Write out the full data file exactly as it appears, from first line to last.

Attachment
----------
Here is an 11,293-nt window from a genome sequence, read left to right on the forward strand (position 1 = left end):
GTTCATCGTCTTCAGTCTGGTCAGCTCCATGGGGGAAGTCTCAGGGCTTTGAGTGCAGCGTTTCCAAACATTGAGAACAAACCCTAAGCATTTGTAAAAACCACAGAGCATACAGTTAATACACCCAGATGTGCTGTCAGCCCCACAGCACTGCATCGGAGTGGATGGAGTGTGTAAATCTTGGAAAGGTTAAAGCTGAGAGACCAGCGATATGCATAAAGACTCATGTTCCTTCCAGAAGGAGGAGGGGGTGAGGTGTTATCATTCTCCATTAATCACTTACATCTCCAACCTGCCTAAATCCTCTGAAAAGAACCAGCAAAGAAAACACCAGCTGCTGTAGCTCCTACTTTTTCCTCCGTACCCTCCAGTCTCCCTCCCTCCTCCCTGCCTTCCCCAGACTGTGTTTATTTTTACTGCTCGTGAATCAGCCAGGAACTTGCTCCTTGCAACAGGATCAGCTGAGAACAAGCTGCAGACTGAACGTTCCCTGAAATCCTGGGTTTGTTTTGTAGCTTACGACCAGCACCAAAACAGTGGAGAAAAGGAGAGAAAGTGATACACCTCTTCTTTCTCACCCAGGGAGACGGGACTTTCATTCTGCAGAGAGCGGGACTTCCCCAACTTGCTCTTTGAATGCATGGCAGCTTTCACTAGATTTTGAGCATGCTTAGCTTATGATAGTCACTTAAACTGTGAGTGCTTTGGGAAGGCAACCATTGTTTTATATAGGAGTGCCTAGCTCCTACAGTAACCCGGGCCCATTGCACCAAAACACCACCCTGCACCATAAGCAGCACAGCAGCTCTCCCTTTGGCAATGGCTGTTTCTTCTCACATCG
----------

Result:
Here is an 11,293-nt window from a genome sequence, read left to right on the forward strand (position 1 = left end):
GTTCATCGTCTTCAGTCTGGTCAGCTCCATGGGGGAAGTCTCAGGGCTTTGAGTGCAGCGTTTCCAAACATTGAGAACAAACCCTAAGCATTTGTAAAAACCACAGAGCATACAGTTAATACACCCAGATGTGCTGTCAGCCCCACAGCACTGCATCGGAGTGGATGGAGTGTGTAAATCTTGGAAAGGTTAAAGCTGAGAGACCAGCGATATGCATAAAGACTCATGTTCCTTCCAGAAGGAGGAGGGGGTGAGGTGTTATCATTCTCCATTAATCACTTACATCTCCAACCTGCCTAAATCCTCTGAAAAGAACCAGCAAAGAAAACACCAGCTGCTGTAGCTCCTACTTTTTCCTCCGTACCCTCCAGTCTCCCTCCCTCCTCCCTGCCTTCCCCAGACTGTGTTTATTTTTACTGCTCGTGAATCAGCCAGGAACTTGCTCCTTGCAACAGGATCAGCTGAGAACAAGCTGCAGACTGAACGTTCCCTGAAATCCTGGGTTTGTTTTGTAGCTTACGACCAGCACCAAAACAGTGGAGAAAAGGAGAGAAAGTGATACACCTCTTCTTTCTCACCCAGGGAGACGGGACTTTCATTCTGCAGAGAGCGGGACTTCCCCAACTTGCTCTTTGAATGCATGGCAGCTTTCACTAGATTTTGAGCATGCTTAGCTTATGATAGTCACTTAAACTGTGAGTGCTTTGGGAAGGCAACCATTGTTTTATATAGGAGTGCCTAGCTCCTACAGTAACCCGGGCCCATTGCACCAAAACACCACCCTGCACCATAAGCAGCACAGCAGCTCTCCCTTTGGCAATGGCTGTTTCTTCTCACATCG